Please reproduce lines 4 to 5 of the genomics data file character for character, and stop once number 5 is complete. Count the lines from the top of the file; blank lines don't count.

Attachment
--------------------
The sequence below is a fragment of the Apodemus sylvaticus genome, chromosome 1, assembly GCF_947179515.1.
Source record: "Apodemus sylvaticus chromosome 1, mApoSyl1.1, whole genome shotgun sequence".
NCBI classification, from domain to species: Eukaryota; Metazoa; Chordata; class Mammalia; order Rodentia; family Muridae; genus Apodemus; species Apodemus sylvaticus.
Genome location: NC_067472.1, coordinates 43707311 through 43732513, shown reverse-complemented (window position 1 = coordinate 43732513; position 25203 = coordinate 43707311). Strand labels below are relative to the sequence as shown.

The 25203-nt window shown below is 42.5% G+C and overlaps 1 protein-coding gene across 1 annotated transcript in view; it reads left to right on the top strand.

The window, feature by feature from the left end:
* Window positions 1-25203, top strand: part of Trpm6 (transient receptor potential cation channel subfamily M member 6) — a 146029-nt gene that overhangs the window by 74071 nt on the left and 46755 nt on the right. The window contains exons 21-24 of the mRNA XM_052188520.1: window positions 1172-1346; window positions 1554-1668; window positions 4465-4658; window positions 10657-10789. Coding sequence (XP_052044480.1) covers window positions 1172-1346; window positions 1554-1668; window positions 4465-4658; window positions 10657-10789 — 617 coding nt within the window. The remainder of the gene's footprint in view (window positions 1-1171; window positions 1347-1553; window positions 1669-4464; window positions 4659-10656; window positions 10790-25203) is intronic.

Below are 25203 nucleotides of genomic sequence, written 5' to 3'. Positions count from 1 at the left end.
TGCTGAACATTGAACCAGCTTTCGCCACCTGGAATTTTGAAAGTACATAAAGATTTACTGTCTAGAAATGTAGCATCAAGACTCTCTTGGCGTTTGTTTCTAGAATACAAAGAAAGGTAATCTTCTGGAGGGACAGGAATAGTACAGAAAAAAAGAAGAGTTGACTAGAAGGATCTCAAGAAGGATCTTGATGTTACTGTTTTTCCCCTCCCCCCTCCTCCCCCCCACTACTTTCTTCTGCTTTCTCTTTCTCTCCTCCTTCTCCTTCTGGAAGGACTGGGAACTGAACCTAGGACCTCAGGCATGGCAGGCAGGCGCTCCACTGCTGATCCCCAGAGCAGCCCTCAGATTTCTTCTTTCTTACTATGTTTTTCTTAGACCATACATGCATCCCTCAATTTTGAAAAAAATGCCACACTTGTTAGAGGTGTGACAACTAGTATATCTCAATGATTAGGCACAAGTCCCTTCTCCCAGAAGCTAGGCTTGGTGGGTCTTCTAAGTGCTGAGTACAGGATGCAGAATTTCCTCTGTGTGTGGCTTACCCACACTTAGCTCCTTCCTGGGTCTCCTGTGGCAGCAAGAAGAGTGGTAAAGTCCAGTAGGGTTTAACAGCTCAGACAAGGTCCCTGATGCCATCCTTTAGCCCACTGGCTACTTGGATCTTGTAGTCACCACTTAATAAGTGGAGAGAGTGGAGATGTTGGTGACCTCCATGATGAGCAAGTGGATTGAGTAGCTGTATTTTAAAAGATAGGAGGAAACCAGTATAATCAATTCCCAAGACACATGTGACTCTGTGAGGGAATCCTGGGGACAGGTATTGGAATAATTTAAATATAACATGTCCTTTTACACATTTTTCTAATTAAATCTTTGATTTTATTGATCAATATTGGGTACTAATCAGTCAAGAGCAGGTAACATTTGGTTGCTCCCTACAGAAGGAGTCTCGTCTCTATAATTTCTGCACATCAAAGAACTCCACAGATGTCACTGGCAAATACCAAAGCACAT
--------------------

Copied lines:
Genome location: NC_067472.1, coordinates 43707311 through 43732513, shown reverse-complemented (window position 1 = coordinate 43732513; position 25203 = coordinate 43707311). Strand labels below are relative to the sequence as shown.

The 25203-nt window shown below is 42.5% G+C and overlaps 1 protein-coding gene across 1 annotated transcript in view; it reads left to right on the top strand.